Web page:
Human rights activist Chen Guangcheng is expected to stay in the U.S. for the next three years.
The human rights activist fled house arrest in May of last year and sought refuge at the U.S. embassy in Beijing. He then became a fellow at the New York University School of Law, until this summer when Chen said the university gave in to pressure from the Chinese government and kicked him out.
At a press conference today, he announced he would be a visiting fellow at the Catholic University of America in Washington, D.C. and the Witherspoon Institute in Princeton, N.J., as well as an advisor at the Lantos Foundations for Human Rights & Justice.
"Today I'm at a new starting point and I'm very thankful for the support of these three organizations," Chen said. "They jointly set up a human rights platform from which I'm able to speak up about the facts and realities of the Chinese communist authorities' violation of human rights, their indescribable brutality, and the threat they pose to humanity
Jerome Cohen, the NYU law professor who helped bring Chen to the US, says he is happy Chen can look forward to three stable and predictable years. He says the fellowships will give Chen a more secure base to continue speaking out against human rights abuses in China.
"Generally when Chinese dissidents come to the U.S., they're 30-day wonders," Cohen says, pointing to other dissidents like Fang Lizhi, who fled following the Tiananmen Square protests of 1989. "They attract the attention of the press for the first day or two that they're here and then they tend to disappear and only occasionally reappear. With Chen, our whole strategy was to avoid that, to build him up to make him increasingly influential."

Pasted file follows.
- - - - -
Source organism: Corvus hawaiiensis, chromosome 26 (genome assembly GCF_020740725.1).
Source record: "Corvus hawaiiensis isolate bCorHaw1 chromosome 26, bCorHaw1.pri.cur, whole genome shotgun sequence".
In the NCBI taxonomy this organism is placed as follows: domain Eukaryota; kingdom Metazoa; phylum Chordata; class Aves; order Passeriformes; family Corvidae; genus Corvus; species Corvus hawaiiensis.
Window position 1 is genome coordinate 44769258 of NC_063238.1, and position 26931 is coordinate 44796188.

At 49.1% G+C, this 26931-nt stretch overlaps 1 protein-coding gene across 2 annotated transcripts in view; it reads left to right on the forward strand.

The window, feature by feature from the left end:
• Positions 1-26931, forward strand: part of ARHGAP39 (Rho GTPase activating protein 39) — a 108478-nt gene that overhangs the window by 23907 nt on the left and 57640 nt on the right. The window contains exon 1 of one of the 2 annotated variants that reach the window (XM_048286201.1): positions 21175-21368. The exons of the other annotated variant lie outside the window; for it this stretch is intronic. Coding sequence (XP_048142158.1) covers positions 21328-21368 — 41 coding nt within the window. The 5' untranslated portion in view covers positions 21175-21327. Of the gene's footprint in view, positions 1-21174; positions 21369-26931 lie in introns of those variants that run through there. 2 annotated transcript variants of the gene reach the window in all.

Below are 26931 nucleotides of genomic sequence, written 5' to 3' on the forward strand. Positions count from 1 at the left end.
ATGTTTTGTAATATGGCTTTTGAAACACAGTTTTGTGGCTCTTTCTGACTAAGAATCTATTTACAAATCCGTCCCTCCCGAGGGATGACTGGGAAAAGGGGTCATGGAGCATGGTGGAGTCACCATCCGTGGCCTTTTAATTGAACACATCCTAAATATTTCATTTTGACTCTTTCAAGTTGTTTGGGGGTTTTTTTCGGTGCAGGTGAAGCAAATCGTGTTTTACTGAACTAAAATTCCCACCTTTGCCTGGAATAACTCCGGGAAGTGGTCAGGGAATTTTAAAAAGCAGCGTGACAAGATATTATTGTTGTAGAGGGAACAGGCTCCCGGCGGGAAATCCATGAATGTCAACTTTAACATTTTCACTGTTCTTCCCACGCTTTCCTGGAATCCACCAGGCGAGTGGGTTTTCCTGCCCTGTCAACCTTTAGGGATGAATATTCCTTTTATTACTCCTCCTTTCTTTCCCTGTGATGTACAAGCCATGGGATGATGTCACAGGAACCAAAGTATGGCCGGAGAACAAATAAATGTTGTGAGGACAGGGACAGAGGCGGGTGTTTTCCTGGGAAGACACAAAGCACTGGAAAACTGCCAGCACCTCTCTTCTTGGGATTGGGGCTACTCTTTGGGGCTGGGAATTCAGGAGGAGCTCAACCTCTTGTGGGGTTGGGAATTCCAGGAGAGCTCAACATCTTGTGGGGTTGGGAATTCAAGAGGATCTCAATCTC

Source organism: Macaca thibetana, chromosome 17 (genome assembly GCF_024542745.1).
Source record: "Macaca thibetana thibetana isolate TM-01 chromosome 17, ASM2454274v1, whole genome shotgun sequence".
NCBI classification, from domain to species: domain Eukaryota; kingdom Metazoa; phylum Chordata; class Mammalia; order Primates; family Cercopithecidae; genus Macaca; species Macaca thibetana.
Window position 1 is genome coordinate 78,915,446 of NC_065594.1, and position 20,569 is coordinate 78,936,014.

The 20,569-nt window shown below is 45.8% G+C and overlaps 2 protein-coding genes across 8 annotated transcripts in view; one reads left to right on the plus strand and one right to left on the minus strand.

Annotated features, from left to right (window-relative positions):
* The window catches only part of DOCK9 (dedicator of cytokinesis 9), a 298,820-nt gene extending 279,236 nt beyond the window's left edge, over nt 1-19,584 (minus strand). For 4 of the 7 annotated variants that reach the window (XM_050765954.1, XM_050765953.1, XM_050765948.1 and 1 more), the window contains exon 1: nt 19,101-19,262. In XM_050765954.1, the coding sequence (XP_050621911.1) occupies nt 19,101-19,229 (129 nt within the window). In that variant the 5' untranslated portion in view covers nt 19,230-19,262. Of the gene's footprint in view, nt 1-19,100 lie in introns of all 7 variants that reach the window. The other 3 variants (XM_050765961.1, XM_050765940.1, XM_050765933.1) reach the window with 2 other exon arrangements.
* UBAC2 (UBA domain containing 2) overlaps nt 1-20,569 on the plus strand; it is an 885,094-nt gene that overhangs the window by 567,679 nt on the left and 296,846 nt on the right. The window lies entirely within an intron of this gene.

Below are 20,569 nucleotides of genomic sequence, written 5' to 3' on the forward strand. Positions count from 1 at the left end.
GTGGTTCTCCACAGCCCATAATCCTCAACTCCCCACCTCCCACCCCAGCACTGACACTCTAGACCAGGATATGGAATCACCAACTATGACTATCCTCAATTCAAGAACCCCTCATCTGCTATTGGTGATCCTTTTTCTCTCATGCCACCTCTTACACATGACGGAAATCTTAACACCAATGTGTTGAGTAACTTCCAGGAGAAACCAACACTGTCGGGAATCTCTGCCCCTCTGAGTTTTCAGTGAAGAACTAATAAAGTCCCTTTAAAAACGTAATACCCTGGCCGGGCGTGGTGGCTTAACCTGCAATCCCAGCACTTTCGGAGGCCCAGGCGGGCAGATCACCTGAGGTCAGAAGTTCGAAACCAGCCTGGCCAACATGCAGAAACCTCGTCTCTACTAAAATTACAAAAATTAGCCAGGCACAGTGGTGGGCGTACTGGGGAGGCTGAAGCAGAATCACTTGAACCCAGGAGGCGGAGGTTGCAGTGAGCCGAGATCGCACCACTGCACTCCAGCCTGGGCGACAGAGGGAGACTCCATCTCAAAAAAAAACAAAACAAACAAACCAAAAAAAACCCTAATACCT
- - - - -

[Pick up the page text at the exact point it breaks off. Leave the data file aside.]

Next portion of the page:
In a statement Chen penned when he was asked to leave NYU, he said Chinese communists wanted to disrupt his life in the United States in order to silence him.
Cohen says they started discussing Chen's future a year ago, when they knew Chen's fellowship at NYU would end this June. He pointed out the U.S. needs Chen's help at publicizing the defects in the Chinese criminal system, an example of which is the plight of Chen's nephew.
Cohen says Chen's nephew Chen Kegui was unfairly convicted of a violent crime. He says police and hoodlums invaded Chen Kegui's home in China at midnight and beat up Chen Kegui's parents. When Chen Kegui defended his parents by stabbing their attackers with a knife, he was charged with attempted murder and convicted by "a farce of a trial." Chen Guangcheng recently filed a petition to the United Nations Working Group on Arbitrary Detention on behalf of his nephew. Cohen says there's not much hope, but that Chen's work and forthcoming book will continue to shed light on such problems.
"From the day I met him in 2003, I felt this is a man with the potential to become a leader in China," Cohen says.
Chen's fellowship lasts for three years, during which he will be paid, says Stephen Schneck, director of the Institute for Policy Research & Catholic Studies at the Catholic University of America. Chen's work will involve research for his memoir, which is expected this fall.
(Alan Yu is a Kroc Fellow at NPR.)
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